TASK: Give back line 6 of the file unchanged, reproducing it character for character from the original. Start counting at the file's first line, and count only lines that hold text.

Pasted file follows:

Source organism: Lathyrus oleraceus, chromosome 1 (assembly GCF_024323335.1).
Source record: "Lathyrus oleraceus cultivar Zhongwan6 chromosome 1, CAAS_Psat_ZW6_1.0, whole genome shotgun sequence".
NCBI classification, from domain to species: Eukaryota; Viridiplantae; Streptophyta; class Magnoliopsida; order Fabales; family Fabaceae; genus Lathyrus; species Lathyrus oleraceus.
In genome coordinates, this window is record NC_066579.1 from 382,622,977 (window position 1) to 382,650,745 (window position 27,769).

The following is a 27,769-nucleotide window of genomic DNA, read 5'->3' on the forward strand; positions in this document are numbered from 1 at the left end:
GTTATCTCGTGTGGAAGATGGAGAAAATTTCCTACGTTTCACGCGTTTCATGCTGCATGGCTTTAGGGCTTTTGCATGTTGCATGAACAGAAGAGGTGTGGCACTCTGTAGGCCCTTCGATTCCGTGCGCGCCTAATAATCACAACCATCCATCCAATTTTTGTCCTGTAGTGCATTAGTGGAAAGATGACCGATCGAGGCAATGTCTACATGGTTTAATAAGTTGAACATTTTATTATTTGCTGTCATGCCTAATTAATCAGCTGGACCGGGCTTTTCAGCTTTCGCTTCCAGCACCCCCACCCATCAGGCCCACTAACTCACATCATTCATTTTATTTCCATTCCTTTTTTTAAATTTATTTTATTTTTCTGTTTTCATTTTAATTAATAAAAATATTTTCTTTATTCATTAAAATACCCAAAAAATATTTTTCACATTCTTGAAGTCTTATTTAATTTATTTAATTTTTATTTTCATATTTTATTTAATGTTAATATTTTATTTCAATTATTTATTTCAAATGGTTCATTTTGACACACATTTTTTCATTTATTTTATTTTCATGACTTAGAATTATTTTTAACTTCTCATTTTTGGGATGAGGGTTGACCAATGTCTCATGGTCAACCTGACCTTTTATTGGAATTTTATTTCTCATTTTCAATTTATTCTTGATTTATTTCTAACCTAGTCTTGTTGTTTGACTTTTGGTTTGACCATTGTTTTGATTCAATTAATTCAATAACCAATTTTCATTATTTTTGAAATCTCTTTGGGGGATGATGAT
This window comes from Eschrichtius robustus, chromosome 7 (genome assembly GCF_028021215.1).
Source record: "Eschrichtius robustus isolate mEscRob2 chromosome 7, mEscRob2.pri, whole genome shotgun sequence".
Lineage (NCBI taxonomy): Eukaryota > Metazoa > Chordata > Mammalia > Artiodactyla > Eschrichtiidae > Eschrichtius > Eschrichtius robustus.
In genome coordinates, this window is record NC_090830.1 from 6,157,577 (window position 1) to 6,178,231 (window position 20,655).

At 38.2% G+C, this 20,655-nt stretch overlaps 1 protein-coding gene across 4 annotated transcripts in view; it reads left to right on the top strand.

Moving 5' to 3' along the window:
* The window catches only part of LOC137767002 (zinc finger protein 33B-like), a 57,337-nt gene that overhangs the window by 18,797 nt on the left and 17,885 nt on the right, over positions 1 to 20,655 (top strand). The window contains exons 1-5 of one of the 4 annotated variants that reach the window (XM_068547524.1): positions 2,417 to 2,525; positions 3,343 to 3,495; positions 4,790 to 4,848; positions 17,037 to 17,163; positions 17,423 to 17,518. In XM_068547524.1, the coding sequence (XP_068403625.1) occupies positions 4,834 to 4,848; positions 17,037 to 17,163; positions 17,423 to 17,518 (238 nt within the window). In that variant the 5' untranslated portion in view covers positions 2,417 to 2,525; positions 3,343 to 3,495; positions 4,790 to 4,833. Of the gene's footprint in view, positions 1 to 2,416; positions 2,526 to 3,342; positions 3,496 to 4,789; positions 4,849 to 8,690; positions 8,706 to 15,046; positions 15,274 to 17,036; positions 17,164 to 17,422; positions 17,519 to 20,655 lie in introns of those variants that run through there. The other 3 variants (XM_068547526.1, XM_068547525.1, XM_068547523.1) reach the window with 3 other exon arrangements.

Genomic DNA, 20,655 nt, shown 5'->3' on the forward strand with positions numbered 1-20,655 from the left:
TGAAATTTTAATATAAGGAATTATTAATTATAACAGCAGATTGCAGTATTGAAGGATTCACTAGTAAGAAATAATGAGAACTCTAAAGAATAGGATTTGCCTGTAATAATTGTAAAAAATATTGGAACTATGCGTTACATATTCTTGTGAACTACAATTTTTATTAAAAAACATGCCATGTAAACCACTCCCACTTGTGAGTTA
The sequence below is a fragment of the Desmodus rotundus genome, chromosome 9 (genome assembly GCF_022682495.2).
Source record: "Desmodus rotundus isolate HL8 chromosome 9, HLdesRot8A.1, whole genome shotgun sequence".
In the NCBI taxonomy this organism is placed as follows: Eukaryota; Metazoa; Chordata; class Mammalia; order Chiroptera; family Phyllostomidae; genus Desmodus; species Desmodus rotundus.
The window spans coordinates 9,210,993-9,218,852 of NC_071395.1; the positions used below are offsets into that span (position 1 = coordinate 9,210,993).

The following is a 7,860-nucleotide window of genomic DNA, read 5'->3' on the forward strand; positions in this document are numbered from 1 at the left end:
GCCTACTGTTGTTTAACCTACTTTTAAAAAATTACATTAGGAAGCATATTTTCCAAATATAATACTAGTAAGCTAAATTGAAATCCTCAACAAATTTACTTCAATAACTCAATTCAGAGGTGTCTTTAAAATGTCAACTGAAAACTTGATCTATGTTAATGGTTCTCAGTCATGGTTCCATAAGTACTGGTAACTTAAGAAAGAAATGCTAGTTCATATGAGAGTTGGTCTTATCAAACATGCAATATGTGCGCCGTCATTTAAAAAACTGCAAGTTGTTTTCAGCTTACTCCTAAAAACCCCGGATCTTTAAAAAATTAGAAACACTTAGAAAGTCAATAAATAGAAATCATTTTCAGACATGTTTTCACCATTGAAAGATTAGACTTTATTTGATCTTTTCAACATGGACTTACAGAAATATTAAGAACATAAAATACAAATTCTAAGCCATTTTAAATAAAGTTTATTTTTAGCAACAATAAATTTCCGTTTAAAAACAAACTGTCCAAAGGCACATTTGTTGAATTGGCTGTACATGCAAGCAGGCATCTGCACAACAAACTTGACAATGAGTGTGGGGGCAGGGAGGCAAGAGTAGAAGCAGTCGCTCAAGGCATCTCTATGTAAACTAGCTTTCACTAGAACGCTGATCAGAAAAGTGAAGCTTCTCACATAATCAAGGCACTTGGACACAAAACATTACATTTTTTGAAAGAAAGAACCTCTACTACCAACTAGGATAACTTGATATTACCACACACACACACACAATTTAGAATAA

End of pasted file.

GTTATCTCGTGTGGAAGATGGAGAAAATTTCCTACGTTTCACGCGTTTCATGCTGCATGGCTTTAGGGCTTTTGCATGTTGCATGAACAGAAGAGGTGTGGCACTCTGTAGGCCCTTCGATTCCGTGCGCGCCTAATAATCACAACCATCCATCCAATTTTTGTCCTGTAGTGCATTAGTGGAAAGATGACCGATCGAGGCAATGTCTACATGGTTTAATAAGTTGAACATTTTATTATTTGCTGTCATGCCTAATTAATCAGCTGGACCGGGCTTTTCAGCTTTCGCTTCCAGCACCCCCACCCATCAGGCCCACTAACTCACATCATTCATTTTATTTCCATTCCTTTTTTTAAATTTATTTTATTTTTCTGTTTTCATTTTAATTAATAAAAATATTTTCTTTATTCATTAAAATACCCAAAAAATATTTTTCACATTCTTGAAGTCTTATTTAATTTATTTAATTTTTATTTTCATATTTTATTTAATGTTAATATTTTATTTCAATTATTTATTTCAAATGGTTCATTTTGACACACATTTTTTCATTTATTTTATTTTCATGACTTAGAATTATTTTTAACTTCTCATTTTTGGGATGAGGGTTGACCAATGTCTCATGGTCAACCTGACCTTTTATTGGAATTTTATTTCTCATTTTCAATTTATTCTTGATTTATTTCTAACCTAGTCTTGTTGTTTGACTTTTGGTTTGACCATTGTTTTGATTCAATTAATTCAATAACCAATTTTCATTATTTTTGAAATCTCTTTGGGGGATGATGAT